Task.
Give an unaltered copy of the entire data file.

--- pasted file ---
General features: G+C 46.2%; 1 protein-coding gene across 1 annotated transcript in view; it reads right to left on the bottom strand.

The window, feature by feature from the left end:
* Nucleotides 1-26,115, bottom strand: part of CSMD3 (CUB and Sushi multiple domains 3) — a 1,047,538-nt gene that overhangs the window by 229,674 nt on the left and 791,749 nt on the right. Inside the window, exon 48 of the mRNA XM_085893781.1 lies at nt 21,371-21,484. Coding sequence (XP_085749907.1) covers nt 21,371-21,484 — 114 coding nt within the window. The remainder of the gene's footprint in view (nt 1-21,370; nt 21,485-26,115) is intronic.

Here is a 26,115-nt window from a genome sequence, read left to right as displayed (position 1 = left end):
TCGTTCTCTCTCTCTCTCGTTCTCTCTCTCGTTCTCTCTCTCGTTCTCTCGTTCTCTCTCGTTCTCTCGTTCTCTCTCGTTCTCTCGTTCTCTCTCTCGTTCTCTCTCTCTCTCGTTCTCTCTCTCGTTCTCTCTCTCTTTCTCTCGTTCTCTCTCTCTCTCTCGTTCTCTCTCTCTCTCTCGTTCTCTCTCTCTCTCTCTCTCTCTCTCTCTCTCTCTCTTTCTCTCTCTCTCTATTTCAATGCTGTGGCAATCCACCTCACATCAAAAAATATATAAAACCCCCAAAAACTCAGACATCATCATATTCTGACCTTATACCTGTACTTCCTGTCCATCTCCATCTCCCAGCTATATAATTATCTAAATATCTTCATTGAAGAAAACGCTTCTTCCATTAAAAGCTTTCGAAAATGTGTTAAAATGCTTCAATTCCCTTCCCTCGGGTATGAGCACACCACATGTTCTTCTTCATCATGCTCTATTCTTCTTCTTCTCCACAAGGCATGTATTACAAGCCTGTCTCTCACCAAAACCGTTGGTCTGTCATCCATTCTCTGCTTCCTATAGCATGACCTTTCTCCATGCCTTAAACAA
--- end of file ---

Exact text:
General features: G+C 46.2%; 1 protein-coding gene across 1 annotated transcript in view; it reads right to left on the bottom strand.

The window, feature by feature from the left end:
* Nucleotides 1-26,115, bottom strand: part of CSMD3 (CUB and Sushi multiple domains 3) — a 1,047,538-nt gene that overhangs the window by 229,674 nt on the left and 791,749 nt on the right. Inside the window, exon 48 of the mRNA XM_085893781.1 lies at nt 21,371-21,484. Coding sequence (XP_085749907.1) covers nt 21,371-21,484 — 114 coding nt within the window. The remainder of the gene's footprint in view (nt 1-21,370; nt 21,485-26,115) is intronic.

Here is a 26,115-nt window from a genome sequence, read left to right as displayed (position 1 = left end):
TCGTTCTCTCTCTCTCTCGTTCTCTCTCTCGTTCTCTCTCTCGTTCTCTCGTTCTCTCTCGTTCTCTCGTTCTCTCTCGTTCTCTCGTTCTCTCTCTCGTTCTCTCTCTCTCTCGTTCTCTCTCTCGTTCTCTCTCTCTTTCTCTCGTTCTCTCTCTCTCTCTCGTTCTCTCTCTCTCTCTCGTTCTCTCTCTCTCTCTCTCTCTCTCTCTCTCTCTCTCTTTCTCTCTCTCTCTATTTCAATGCTGTGGCAATCCACCTCACATCAAAAAATATATAAAACCCCCAAAAACTCAGACATCATCATATTCTGACCTTATACCTGTACTTCCTGTCCATCTCCATCTCCCAGCTATATAATTATCTAAATATCTTCATTGAAGAAAACGCTTCTTCCATTAAAAGCTTTCGAAAATGTGTTAAAATGCTTCAATTCCCTTCCCTCGGGTATGAGCACACCACATGTTCTTCTTCATCATGCTCTATTCTTCTTCTTCTCCACAAGGCATGTATTACAAGCCTGTCTCTCACCAAAACCGTTGGTCTGTCATCCATTCTCTGCTTCCTATAGCATGACCTTTCTCCATGCCTTAAACAA